We can be totally honest in our dealings with our fellow man. For many of us, it may involve a lot of fasting, prayer, repentance, and hard work. But then, when we are interviewed for a temple recommend, we can respond to the questions about being honest in our dealings with our fellowman with a confident “yes”—rather than mumbling, “I’m trying to be.”
Included in this quiz are some “small” things that really are not honest.
Maybe you wouldn’t embezzle money from your employer, but would you—
1. Take home paper, pencils, pens, or equipment or use the company photocopier for unauthorized personal items?
2. Use the company’s telephone for personal long-distance calls?
3. Use company stamps to mail personal letters without specific permission?
4. Take another person’s ideas and present them as your own?
5. Manipulate the facts when you fail to complete an assigned task or meet a specified goal?
6. Call in sick when you are not really sick?
7. Fail to give a day’s work for a day’s pay?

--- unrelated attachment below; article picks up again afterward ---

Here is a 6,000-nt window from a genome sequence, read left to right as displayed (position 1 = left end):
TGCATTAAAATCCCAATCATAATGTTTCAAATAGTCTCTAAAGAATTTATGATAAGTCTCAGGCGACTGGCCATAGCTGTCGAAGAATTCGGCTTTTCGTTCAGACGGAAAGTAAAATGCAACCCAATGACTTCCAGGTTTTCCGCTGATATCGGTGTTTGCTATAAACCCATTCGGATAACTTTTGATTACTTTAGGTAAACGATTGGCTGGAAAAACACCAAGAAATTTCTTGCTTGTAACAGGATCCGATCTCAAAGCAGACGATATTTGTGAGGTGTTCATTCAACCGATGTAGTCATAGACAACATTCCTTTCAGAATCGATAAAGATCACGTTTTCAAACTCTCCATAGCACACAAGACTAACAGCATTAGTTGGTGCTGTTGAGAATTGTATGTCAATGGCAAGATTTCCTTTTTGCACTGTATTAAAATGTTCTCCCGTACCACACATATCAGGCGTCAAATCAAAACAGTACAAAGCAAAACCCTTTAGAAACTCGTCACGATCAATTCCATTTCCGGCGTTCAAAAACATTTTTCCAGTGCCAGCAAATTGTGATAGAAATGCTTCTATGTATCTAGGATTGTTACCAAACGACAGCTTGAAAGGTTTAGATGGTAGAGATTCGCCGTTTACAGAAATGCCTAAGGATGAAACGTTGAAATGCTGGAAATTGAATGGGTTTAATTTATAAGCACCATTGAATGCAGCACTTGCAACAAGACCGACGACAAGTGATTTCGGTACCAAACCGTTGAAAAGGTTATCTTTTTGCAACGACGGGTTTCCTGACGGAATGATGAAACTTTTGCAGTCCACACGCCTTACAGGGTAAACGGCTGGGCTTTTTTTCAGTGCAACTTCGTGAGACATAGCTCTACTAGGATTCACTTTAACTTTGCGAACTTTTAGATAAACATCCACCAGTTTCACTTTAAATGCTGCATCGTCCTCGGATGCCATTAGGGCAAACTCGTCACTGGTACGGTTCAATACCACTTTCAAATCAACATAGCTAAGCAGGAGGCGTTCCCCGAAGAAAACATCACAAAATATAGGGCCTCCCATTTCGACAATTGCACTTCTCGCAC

Maybe you wouldn’t break into someone’s house and take his possessions, but would you—
8. Write a check for your purchases when you know you don’t have enough money in your account to pay for them?
9. Take others’ thoughts and ideas by copying their answers on a test?
10. Borrow from your neighbor and not return the items, or return them in worse shape than when you borrowed them?
11. Misrepresent the benefits of a product you sell, or talk in half-truths in order to increase sales?
12. Sell your customers defective goods, or charge them for work not done?
Maybe you wouldn’t steal from the government, but would you—
13. Cheat on your income taxes by not reporting income or by overstating expenses or deductions?
14. Use government property for unauthorized personal use?
Maybe you wouldn’t steal from the Church or the Lord, but would you—
15. Fail to pay a full tithe, a generous fast offering, and other Church assessments?
16. Fail to magnify your priesthood and Church responsibilities?